He soon reeled in and tethered the dark fly and put a neoprene reel cover over his Sarcione (spendy) reel.  Once the reel was protected he turned the rod around with the tip to the rear, secured his wading staff and started a slow wade toward me.

As he arrived to land, I could see he had all the accoutrements of a more seasoned fly angler that been used and broken in. We exchanged all the pleasantries and he chuckled as he maybe felt obligated to answer what I had thought, but really didn’t know the current status: he explained why he was out steelheading alone  in April for Summer fish. He explained what site he went to in order to check numbers of fish over the falls below; he told me how many had come over and statistically how many fish he thought likely had made their probable way to the area. Then he again chuckled that he was trying to find just one of those maybe one hundred fish. Just a low probability gamble on a low probability pursuit.

He was happy, bubbling, vital. Just into his 70’s he had that energy. Probably why he proudly had that SB decal on his rig. So, now we talked and it was an easy going conversation. He talked about the oversized turbo disc on his smaller dark fly for agitation/animation; he talked about his travels (impressive bona fides), he remarked about the river being about a foot to high, hence the slower wading; and how it taxed him (would probably me too then). And, the explained contours, and buckets and tubs and ledges and skating flies with riffling hitches. He did all this in the softest voice. No brashness. No arrogance. He had no clue what I knew or didn’t know, but out of all this observation and hearing I learned several knew things for this spot and the area. It was an easy going encounter of the perfect order.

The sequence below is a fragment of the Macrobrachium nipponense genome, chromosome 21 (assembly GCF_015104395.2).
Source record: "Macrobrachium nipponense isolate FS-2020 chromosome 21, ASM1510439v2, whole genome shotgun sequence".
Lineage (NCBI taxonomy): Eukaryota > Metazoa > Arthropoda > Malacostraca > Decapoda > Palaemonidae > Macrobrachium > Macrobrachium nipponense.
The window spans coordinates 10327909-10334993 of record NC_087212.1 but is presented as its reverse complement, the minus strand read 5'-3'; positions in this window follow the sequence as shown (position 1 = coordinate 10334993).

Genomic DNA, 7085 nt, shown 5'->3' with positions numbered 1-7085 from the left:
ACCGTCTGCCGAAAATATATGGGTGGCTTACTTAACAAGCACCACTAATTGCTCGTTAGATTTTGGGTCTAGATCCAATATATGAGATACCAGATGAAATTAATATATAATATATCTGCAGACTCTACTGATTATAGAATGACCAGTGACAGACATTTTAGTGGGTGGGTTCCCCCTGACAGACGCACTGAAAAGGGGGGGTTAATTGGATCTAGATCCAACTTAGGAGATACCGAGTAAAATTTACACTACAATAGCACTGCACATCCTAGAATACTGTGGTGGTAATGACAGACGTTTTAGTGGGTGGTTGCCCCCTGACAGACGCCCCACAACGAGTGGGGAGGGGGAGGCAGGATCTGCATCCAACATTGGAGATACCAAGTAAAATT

This is the type of encounters I have had over the years. I can picture the old gents on the Wilson, Trask, Deschutes, Crooked, Minam, East, Tunkwa….I met and who shared their subtlest of tips that changed my success and enjoyment of the sport.

As I made my way back to my rig, I felt lucky to have met that man. I hope I have that vitality and twinkle when I am his age in the not too distant future. And, I hope I continue to share with reckless abondon (no, no I won’t give up the spot…that’s just understood).